India's Supreme Court rejected a request by power producers to extend a deadline to install equipment to cut emissions by two years to 2024, according to an order uploaded on the court's website late on Monday.
India has a phased plan for plants to comply with emissions standards, which involve installing Flue Gas Desulphurization (FGD) units that cut emissions of sulphur dioxide - known to cause lung diseases.
More than half of India's coal-fired power plants ordered to retrofit equipment to curb sulphur oxide emissions are set to miss deadlines which go up to the end of 2022.
"We are not inclined to allow the prayer made in the application," India's Supreme Court said in the order.
Power plant operators have blamed costs and technical difficulties for missing an earlier deadline at the end of 2017 and then again at the end of 2019.
The Association of Power Producers (APP) - a lobby group for thermal plants which filed the petition in the court seeking a two-year extension - said the court declined to grant any blanket extension.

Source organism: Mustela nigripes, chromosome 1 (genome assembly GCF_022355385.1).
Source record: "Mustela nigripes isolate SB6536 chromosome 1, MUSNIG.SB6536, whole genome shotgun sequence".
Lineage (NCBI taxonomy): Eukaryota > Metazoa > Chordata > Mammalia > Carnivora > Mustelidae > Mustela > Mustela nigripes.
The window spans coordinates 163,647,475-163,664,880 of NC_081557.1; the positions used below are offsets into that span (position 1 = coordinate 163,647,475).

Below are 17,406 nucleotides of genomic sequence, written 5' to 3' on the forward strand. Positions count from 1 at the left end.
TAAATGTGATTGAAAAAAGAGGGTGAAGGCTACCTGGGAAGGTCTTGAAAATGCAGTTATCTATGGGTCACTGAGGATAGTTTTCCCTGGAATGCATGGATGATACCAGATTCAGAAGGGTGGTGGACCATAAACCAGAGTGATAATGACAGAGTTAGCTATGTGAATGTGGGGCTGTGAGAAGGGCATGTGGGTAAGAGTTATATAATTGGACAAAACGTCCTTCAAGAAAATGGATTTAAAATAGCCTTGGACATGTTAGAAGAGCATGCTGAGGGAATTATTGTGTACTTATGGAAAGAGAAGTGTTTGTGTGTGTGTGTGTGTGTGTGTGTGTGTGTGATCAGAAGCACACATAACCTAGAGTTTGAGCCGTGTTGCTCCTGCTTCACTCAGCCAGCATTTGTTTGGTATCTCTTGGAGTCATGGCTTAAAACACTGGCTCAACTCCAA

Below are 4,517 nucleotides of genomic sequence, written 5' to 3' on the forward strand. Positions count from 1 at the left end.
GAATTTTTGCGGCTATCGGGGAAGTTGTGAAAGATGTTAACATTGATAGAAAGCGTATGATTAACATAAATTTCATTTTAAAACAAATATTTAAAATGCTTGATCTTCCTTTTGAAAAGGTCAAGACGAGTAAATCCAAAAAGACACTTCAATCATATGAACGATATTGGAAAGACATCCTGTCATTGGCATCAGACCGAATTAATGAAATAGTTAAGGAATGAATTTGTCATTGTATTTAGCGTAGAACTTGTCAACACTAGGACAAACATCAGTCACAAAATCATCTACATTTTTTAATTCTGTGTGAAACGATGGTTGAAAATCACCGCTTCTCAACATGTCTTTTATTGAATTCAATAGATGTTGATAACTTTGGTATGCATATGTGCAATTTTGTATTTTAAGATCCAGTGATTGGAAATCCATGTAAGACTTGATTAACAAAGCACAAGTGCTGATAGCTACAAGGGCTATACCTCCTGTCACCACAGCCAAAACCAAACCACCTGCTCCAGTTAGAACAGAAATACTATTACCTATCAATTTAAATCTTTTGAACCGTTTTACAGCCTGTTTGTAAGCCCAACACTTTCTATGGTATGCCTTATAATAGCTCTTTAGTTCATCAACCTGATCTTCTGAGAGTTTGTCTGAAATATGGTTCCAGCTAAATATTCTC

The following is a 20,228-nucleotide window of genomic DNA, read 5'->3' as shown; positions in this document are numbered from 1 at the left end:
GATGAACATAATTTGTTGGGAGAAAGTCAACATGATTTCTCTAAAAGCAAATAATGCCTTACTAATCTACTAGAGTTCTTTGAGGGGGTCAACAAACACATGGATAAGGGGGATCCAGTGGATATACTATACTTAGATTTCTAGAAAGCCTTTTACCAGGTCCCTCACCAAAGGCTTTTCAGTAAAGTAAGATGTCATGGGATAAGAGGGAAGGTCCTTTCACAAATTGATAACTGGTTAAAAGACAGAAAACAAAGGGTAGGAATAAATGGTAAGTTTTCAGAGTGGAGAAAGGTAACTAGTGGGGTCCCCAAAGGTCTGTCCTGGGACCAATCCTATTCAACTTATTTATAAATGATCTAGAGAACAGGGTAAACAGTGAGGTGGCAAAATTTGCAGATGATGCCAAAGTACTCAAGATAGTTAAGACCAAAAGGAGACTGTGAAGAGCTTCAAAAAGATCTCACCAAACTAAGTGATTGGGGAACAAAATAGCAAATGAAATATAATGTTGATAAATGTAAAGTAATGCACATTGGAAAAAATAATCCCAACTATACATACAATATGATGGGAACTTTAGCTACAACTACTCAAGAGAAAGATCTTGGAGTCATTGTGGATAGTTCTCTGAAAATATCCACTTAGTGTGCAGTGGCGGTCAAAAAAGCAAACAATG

"This implies that each project would need to be decided individually based on project-specific facts - no blanket extension," said Ashok Khurana, director general of the APP.
Power plants in and around the capital New Delhi have already missed a deadline to install emission control systems.
Last month India removed a provision requiring the washing of coal, saying the process caused more pollution. State-run NTPC Ltd has been pushing to make a rule that requires trucks and wagons transporting coal to be covered with tarpaulin sheets non-mandatory.
"We are seeing a systematic delay or dilution of environmental norms over past years," Sunil Dahiya, an analyst at the Centre for Research on Energy and Clean Air (CREA), said.
"The Supreme Court must not stop here, the non-compliant plants should be shut down and penalised heavily to set a good precedent for stricter compliance in future," Dahiya said.